Just a few days before India’s elections got under way, the world rejoiced to see photographs from the Afghanistan elections. The Presidential polls took place as Afghanistan anticipates an important political and security transition with the withdrawal of international troops from its soil. The Taliban had warned that it would attack election workers and polling stations, but that did not stop the voters from waiting in the rain to vote. Nor did the 690 attacks counted by the defence ministry. The turnout at close of polls was 58%, with a very large percentage of women voters.
The contrast between those who would rather avail of a long weekend and those who risk life and limb to vote is so striking as to be banal. Still, as a political scientist and someone committed to peace work, it is hard to ignore. What do academics say about why people living in the most fragile situations still value the process of voting? Not much directly. Studies have found that people vote more right after terrorist incidents and there have been studies of how they vote. (For instance, the one reported here and this one here). People writing about violence and elections tend to write about the risks during an election for violence to occur. The election itself is a thinly veiled conflict. There is a growing body of work on the role of elections as a part of post-conflict peace-building, like this one.
None of these answer the question in my head: What does an election offer a voter in Chhattisgarh or Manipur, that it doesn’t offer my neighbours in South Chennai? Why do voters defy threats to show up and vote in an election for a government in a state that has by and large failed them? I can think of three simple reasons.
Caught in the cross-fire between state and non-state actors, perhaps elections offer to voters in militarized areas one chance to speak up – by voting. In that context, while the state might view its ability to successfully organize an election as a victory over those who challenge it, for once, the competition benefits ordinary voters. Using the opportunity of extraordinary security, they are able to come forth and express their choice. Perhaps they are also saying, given a choice, they would rather have a non-violent conversation about their lives. Showing up to vote may not mean voters absolve state forces of all their acts of omission and commission, but it might definitely be taken as a preference for non-violent means of conflict resolution.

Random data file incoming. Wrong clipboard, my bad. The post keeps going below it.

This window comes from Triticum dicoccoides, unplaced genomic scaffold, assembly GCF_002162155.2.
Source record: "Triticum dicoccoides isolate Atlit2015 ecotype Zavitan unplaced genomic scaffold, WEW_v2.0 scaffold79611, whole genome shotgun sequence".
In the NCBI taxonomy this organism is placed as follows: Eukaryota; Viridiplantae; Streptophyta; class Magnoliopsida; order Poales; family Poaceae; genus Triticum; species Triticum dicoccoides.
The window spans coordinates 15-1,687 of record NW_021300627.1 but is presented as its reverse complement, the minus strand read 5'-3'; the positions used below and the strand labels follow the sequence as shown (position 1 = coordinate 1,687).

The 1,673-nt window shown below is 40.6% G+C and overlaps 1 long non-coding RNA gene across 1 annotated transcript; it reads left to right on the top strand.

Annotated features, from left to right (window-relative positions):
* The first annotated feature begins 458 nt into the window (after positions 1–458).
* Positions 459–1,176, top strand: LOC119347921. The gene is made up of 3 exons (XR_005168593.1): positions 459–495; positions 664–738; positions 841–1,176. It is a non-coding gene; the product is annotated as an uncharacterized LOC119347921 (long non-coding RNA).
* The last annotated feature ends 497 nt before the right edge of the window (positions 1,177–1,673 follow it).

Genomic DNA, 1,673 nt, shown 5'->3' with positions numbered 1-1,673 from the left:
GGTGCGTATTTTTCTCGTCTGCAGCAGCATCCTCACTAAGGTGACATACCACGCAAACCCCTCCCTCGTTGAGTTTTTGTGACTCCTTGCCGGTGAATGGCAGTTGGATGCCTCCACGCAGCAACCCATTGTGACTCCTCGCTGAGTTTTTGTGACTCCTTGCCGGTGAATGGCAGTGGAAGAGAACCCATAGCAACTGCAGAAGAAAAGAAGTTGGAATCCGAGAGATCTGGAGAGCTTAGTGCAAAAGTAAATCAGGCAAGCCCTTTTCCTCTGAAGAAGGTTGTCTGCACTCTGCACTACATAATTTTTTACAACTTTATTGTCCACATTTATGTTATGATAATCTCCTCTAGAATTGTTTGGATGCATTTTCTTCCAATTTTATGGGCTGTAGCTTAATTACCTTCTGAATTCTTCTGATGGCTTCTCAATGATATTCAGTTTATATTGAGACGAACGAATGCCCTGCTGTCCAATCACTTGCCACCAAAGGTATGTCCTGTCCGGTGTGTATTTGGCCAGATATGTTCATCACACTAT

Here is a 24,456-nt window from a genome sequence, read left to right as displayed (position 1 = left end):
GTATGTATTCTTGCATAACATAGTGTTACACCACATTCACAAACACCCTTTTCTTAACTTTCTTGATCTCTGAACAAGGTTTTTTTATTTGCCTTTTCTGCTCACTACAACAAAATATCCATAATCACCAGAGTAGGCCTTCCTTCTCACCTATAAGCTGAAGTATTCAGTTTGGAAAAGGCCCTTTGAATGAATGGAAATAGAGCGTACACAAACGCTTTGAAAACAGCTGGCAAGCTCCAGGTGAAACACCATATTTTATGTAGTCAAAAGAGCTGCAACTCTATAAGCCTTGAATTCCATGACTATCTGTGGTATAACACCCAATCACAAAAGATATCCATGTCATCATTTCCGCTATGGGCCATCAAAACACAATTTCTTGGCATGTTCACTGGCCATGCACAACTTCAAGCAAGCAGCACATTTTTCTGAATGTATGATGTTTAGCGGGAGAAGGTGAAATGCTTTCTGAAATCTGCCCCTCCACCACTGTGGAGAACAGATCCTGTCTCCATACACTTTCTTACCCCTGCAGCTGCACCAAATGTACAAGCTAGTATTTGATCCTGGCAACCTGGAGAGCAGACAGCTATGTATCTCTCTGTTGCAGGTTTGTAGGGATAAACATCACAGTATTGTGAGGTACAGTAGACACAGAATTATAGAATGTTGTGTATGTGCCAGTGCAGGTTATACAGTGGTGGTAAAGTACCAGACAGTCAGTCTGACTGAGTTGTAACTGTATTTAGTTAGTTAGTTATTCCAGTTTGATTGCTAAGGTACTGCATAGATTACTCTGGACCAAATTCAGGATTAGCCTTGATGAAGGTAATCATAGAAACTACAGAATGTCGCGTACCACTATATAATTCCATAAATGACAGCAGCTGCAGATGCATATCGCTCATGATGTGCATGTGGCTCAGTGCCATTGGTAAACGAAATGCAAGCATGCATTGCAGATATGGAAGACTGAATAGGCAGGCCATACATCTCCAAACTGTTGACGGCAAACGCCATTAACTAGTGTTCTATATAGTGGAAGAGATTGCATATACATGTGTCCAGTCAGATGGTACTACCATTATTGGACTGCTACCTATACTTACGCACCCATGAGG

Where the conflict is about identity, being able to vote – as a resident, as a native, as a legal citizen – is also a way of asserting ownership over the system, especially insofar as it denies someone else that right. The origins of the 1980s conflict in Assam lay in contestations of who was a citizen and therefore, eligible to vote. In most conflict-affected parts of India, the contest is no longer a simple David-Goliath, oppressed group versus hegemonic state one. Many non-state actors and many agents of the state are conflict parties, as multiple conflicts wage simultaneously. Voting is a way for ordinary people to take back agency as well as ownership; this moment, this day, belong to them.
Early elections in the post-conflict period are seen as ushering in a democratic transition but the jury is still out on whether that happens. Some feel that premature elections hasten a return to conflict as unresolved issues remain and cast a shadow on election process and outcomes. However, the post-conflict context offers an opportunity for introducing quotas and re-writing the rules to be more inclusive and encourage participation of more citizens as both voters and candidates. During a protracted conflict situation, women and men have opportunities for agency that could result in a habit of participation. This might account for the high turnout in Nagaland, for instance.
Still, none of these explains the difference in turnout between the most beleaguered regions of India and the most pampered. Is the experience of conflict more likely to make people care about non-violent political participation? If that is the case, logically, everyone should suffer conflict for a while in order to value their right to vote in peace. (No, I don't actually recommend this.) But then, right after the 26/11 attacks too, South Mumbai did not show up to vote.
One comes to think that the correct questions are not, “Why does this happen?” or “How can we change this?”, but “Do apathetic citizens deserve so much attention?” After all, those whom we ignore and whose lives remain background noise on the mainstream news, are reaching out by voting to say, “Hey, I’m still around, and I think I am a part of this political community.” No matter what the outcome of this election, it’s time to listen to those who are reaching out to be heard.
Swarna Rajagopalan is a political scientist and the founder of Prajnya.